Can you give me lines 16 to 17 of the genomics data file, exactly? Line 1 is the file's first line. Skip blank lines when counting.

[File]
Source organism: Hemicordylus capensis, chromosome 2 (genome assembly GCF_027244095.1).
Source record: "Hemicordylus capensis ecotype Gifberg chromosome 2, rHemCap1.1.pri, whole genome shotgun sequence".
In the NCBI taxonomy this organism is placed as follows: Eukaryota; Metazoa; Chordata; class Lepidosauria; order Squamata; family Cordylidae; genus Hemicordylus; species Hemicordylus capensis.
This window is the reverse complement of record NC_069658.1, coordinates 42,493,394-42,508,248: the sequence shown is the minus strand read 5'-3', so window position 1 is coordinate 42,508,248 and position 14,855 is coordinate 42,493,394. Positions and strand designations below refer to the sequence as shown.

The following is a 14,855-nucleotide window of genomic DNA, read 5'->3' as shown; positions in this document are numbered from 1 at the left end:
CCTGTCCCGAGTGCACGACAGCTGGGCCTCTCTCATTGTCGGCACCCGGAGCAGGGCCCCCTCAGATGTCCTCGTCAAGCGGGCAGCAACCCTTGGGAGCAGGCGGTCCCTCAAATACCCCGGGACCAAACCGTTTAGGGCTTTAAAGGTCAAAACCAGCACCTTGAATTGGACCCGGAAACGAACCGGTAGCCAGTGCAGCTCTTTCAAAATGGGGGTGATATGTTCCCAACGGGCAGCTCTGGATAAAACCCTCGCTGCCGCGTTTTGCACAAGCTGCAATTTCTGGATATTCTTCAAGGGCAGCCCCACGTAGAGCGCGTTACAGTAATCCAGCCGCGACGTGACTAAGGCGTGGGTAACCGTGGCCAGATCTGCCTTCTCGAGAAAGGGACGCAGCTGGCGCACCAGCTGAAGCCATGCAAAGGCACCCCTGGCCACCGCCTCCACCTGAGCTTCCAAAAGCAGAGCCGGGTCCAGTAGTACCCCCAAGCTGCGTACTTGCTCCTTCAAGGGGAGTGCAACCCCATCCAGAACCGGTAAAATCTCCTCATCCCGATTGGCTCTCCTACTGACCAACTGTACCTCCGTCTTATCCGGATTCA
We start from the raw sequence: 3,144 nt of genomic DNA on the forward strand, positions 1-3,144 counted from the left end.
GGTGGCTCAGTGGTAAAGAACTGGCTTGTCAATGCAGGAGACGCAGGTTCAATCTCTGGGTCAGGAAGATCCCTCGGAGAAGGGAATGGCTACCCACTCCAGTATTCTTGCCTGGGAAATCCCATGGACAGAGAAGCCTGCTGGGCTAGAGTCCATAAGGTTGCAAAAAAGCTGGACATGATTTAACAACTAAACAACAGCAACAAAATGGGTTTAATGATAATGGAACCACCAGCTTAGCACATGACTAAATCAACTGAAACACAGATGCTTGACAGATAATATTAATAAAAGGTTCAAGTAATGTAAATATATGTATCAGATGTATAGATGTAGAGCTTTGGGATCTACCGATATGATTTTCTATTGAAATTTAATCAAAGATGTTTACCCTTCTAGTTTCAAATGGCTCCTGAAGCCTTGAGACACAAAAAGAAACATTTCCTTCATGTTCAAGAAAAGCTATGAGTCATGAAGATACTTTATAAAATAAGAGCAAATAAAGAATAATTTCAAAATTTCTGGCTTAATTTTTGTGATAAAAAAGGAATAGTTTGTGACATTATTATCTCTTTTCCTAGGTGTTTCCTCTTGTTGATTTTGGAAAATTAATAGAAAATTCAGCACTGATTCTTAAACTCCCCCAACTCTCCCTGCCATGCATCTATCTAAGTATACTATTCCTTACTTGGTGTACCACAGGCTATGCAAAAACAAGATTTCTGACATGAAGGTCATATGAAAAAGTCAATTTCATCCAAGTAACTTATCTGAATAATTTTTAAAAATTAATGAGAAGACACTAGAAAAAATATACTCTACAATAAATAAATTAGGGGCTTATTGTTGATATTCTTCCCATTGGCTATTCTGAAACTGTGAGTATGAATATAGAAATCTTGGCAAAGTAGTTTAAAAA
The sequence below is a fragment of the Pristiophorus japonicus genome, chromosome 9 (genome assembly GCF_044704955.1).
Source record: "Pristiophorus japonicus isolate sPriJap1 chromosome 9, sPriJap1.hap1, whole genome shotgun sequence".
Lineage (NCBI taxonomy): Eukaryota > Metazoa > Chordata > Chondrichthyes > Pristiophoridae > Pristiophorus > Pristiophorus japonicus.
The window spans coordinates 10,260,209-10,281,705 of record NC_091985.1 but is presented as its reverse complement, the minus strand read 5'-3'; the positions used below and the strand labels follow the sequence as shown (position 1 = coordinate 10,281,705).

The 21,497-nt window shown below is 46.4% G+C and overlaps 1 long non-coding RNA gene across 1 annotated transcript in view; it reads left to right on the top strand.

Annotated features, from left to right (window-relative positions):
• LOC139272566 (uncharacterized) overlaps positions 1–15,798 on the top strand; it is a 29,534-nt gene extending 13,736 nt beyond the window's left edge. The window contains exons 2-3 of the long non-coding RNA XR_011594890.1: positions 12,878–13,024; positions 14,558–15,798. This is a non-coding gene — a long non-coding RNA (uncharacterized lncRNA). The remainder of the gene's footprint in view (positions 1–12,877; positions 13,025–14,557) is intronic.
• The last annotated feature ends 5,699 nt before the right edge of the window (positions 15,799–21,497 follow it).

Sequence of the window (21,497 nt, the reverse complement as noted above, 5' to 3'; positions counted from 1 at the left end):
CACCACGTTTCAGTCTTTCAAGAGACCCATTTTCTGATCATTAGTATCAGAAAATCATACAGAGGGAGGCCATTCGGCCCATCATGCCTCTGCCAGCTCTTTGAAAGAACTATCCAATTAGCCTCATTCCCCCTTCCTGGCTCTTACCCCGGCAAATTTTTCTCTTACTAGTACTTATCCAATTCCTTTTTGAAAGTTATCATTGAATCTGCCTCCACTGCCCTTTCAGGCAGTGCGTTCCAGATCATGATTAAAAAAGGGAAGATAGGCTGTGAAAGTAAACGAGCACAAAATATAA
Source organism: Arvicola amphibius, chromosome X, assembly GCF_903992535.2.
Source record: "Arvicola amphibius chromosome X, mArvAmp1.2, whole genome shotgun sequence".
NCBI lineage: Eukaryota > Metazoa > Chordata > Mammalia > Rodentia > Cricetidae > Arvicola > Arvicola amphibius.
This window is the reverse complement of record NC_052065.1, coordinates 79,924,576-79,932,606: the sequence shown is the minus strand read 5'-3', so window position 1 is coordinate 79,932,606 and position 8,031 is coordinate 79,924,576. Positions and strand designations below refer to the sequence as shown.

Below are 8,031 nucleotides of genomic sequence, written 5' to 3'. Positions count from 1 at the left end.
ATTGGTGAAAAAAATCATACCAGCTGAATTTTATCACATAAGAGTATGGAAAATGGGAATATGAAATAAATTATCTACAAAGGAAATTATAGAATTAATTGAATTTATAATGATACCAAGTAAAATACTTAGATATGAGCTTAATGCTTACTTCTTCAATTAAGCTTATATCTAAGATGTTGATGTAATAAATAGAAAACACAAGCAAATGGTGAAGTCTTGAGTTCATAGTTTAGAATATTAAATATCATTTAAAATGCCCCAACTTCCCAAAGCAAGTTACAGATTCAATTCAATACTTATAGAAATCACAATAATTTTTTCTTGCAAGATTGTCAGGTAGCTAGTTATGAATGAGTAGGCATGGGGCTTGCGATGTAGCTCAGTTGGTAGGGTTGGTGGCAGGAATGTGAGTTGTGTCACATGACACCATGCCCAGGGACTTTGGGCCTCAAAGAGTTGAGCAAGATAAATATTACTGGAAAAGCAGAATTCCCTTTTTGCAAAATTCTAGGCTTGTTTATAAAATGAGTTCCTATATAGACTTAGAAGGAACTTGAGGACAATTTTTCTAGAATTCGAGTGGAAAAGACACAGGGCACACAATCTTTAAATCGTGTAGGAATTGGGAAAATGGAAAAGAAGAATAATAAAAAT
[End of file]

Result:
• The last annotated feature ends 5,699 nt before the right edge of the window (positions 15,799–21,497 follow it).

Sequence of the window (21,497 nt, the reverse complement as noted above, 5' to 3'; positions counted from 1 at the left end):